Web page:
Today is the second anniversary of the terroist attacks of September 11, 2001 and the newspapers, radio and TV are in full memorial overload. I’ve ranted about this before but it’s worth repeating. We in this country spend way too much time, effort, money and psychic energy on building monuments, holding retrospectives, and conducting memorials. I think the reason lies in the fact that it’s far easier to live in the past than it is to create the future – so that’s what we do.

There’s another aspect to this story, however, that Jeff Jarvis eloquently picked up on a week or so ago.

The more I think about this, the more I fear that we are still in the age of victimization, when being a victim is the highest political form, for a victim can’t be criticized, a victim gets to set the agenda, a victim gets to say what is offensive (and this is also the age of offense), a victim gets to act entitled (for this is also the age of entitlement). But we forget that being a victim also means that you’re weak, you lose. Victim is a past-tense word.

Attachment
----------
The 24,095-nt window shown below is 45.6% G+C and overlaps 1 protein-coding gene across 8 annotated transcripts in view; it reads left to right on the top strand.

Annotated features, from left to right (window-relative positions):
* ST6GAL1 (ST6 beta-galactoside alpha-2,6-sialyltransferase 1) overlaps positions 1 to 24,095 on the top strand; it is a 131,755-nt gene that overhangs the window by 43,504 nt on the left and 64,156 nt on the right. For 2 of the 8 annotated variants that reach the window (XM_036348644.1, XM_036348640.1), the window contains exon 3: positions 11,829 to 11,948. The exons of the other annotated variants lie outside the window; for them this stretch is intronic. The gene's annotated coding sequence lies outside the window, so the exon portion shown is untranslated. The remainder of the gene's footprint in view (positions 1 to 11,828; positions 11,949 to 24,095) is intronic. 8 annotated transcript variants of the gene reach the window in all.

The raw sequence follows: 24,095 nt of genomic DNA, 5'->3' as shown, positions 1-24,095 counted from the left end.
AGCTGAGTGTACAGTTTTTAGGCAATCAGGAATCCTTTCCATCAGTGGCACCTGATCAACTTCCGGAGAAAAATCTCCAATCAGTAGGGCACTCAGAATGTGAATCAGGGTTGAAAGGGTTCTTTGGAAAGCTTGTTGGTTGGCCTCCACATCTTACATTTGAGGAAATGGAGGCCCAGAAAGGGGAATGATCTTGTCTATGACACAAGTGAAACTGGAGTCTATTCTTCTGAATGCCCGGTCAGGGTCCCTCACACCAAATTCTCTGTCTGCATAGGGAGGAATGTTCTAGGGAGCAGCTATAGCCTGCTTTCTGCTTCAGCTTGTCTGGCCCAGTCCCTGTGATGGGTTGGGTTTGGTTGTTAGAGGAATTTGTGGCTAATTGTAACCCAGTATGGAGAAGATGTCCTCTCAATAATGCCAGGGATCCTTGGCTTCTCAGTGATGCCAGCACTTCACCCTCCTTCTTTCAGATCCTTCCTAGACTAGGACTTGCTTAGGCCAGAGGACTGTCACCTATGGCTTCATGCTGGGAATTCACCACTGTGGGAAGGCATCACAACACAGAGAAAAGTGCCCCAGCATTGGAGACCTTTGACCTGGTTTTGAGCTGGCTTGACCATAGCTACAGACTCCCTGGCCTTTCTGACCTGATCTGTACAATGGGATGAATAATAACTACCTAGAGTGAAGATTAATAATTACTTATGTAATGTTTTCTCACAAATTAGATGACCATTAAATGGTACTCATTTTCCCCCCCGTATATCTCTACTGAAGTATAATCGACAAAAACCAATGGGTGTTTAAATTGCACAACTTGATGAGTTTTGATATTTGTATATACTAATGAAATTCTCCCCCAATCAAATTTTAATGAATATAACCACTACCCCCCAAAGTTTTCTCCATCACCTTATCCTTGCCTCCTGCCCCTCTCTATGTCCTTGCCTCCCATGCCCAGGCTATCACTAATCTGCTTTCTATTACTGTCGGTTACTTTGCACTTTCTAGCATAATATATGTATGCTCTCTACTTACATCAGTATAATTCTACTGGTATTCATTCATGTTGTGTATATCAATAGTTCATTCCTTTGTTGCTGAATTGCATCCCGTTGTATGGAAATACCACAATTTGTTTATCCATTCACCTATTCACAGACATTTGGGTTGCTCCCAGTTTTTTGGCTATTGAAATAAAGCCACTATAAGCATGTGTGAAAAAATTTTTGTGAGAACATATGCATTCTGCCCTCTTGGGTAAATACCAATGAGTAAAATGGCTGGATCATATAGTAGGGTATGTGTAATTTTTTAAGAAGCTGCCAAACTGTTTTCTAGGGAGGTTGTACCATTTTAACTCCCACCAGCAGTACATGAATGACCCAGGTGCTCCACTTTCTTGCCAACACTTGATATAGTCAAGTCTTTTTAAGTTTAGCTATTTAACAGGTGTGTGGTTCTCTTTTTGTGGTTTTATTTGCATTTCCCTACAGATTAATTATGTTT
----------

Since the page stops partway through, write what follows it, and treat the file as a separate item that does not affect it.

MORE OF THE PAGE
Please don’t think that I am unfeeling towards the families of the people who were the very real victims of the attacks. I don’t know anyone who was killed, although several friends were injured at the Pentagon. All of the family members certainly have the right to mourn their dead (and without a TV camera stuck in their face).

But even some of those suvivors believe we should devote more time on this anniversary to the present and future than we do to the past. That’s exactly the idea behind One Day’s Pay, an effort by some families of 9-11 victims to remember their relatives by making the date a national day of voluntary service. They would like everyone to devote one day of their time and effort (or in lieu of that, one day’s pay) to helping someone else. In other words, instead of dwelling on the horrible events of the past, do something to make the present and future better. It’s probably the most positive memorial we could possibly create.